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She does have a point, but...
on April 28, 2007
The problem with "Intercourse" isn't so much that Dworkin takes her rhetoric overboard. That much was probably intentional, in order to make a point about how deep sexism runs in most cultures and for how long it has been that way - and she definitely got that point across. The book's downfall is that she not only doesn't make it clear that that's what she's doing, she even eschews any opportunity to clue readers in to that end.
"Intercourse" is probably the work that gave rise to the myth that Dworkin believed all sex was rape. In fact she never said that, here or elsewhere, and as such it would be wrong to attribute that belief to this or any other of her works. That said, she doesn't quite NOT say that either, and it's not entirely unreasonable to conclude that she is implying as much. Perhaps she considered it unnecessary to spell out the point that a survey of literary sex scenes could never be completely comprehensive. But after chapter upon chapter of examples in which she (correctly) shows various classic works of literature to be rather misogynistic, it may well have strengthened her thesis if she'd shown an example or two of more female-positive works. Never is the possibility of such things even floated. Also, for all her later denials that she was arguing that women can never really enjoy sex or that men can never be anything but dominating in the bedroom, she scrupulously avoids allowing for either of those possibilities throughout the book. Given the opportunity to clarify those points directly, she refused. In the preface to the updated 1997 printing, she asked rhetorically if men could ever hope to understand her thesis, pointedly refused to give a straight answer, and then referred to any and all of her detractors with a word I can't repeat here.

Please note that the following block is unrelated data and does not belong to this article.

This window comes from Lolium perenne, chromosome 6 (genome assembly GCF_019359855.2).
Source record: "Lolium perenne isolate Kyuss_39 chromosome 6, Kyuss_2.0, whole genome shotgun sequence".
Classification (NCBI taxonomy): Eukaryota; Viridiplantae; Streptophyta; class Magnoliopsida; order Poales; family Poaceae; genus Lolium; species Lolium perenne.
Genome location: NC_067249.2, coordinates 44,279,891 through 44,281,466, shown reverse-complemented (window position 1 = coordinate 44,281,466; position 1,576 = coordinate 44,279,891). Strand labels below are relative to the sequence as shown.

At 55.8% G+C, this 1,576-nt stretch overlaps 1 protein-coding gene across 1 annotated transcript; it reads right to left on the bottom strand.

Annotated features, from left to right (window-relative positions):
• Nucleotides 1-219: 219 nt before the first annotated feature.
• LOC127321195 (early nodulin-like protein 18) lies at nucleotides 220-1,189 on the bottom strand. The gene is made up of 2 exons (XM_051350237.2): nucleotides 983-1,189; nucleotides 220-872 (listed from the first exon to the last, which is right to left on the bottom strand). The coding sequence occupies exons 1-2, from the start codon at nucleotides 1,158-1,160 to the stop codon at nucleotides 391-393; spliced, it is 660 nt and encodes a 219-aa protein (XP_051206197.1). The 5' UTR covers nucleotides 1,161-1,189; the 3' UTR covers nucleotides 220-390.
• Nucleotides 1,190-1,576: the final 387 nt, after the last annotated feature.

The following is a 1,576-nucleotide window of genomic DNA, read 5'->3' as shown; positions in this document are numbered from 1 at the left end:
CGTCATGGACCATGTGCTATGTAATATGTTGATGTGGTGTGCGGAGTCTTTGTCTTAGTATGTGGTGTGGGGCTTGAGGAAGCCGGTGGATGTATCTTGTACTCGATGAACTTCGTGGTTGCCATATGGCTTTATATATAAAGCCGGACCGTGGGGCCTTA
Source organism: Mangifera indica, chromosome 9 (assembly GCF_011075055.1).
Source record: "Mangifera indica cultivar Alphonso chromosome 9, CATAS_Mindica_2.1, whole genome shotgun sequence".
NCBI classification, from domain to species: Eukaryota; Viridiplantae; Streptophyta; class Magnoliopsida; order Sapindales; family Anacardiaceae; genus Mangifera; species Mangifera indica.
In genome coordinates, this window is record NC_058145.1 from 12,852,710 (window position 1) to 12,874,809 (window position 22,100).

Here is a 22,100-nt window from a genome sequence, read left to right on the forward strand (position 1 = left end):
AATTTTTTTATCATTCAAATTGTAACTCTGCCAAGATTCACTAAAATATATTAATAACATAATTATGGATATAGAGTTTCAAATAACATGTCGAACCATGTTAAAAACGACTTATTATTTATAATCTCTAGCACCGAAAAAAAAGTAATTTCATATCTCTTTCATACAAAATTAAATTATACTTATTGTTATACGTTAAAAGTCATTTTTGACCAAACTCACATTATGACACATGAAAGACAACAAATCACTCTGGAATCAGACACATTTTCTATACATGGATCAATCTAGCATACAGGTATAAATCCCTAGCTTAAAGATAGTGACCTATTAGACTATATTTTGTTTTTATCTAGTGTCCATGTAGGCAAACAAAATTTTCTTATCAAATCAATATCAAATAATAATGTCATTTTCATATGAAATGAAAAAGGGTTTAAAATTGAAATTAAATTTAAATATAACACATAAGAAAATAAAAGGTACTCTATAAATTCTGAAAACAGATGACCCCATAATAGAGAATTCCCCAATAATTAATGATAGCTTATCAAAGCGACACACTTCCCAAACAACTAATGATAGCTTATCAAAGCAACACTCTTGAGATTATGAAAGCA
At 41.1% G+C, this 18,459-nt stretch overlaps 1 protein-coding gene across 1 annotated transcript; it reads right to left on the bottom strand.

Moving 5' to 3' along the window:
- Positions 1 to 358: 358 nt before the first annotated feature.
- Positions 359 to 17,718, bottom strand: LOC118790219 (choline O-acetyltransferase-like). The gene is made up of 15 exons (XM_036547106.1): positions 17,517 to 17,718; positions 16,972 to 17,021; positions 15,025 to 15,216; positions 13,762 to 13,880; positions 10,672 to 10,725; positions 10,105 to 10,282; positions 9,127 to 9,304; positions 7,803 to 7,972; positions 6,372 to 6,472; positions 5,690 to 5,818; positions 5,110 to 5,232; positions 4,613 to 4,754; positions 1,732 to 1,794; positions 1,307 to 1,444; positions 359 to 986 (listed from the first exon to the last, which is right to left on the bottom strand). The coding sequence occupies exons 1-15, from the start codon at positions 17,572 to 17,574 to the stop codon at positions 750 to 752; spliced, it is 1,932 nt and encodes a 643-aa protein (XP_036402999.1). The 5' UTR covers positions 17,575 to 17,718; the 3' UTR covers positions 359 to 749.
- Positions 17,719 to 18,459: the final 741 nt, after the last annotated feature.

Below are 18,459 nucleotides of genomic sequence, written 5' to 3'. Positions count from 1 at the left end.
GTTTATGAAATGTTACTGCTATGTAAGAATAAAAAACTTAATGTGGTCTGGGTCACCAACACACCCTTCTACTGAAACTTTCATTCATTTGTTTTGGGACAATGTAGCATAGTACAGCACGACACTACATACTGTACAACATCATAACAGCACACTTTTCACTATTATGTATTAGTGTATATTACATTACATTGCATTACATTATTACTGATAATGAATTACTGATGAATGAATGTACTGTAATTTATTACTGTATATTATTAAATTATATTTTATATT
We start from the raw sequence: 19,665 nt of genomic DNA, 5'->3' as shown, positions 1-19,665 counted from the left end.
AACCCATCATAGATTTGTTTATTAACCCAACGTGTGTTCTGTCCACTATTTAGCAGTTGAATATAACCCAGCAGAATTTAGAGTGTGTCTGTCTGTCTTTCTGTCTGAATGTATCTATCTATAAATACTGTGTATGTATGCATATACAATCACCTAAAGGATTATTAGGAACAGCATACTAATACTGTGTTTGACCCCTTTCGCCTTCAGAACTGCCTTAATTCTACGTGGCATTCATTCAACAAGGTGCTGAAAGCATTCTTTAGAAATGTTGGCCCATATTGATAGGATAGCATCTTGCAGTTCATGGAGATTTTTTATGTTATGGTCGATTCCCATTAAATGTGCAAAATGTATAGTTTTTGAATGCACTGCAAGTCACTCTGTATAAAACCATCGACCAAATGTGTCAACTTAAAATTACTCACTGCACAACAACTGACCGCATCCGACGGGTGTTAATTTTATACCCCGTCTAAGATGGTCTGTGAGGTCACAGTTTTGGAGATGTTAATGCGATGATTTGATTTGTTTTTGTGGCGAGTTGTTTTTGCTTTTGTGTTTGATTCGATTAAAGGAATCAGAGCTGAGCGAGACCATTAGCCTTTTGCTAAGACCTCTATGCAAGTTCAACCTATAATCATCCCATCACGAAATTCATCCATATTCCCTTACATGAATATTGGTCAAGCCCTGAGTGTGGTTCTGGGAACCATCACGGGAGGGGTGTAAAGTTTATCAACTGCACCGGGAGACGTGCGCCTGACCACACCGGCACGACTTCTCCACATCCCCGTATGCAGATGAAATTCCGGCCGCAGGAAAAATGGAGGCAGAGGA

I certainly understand why any writer would resent having to address a baseless accusation cooked up by one's critics. But Dworkin ultimately had no one but herself to blame for the degree to which this book was misinterpreted. Which is too bad, because her larger points about the eroticization of violence against women in literature would be well taken if they weren't so ambiguous.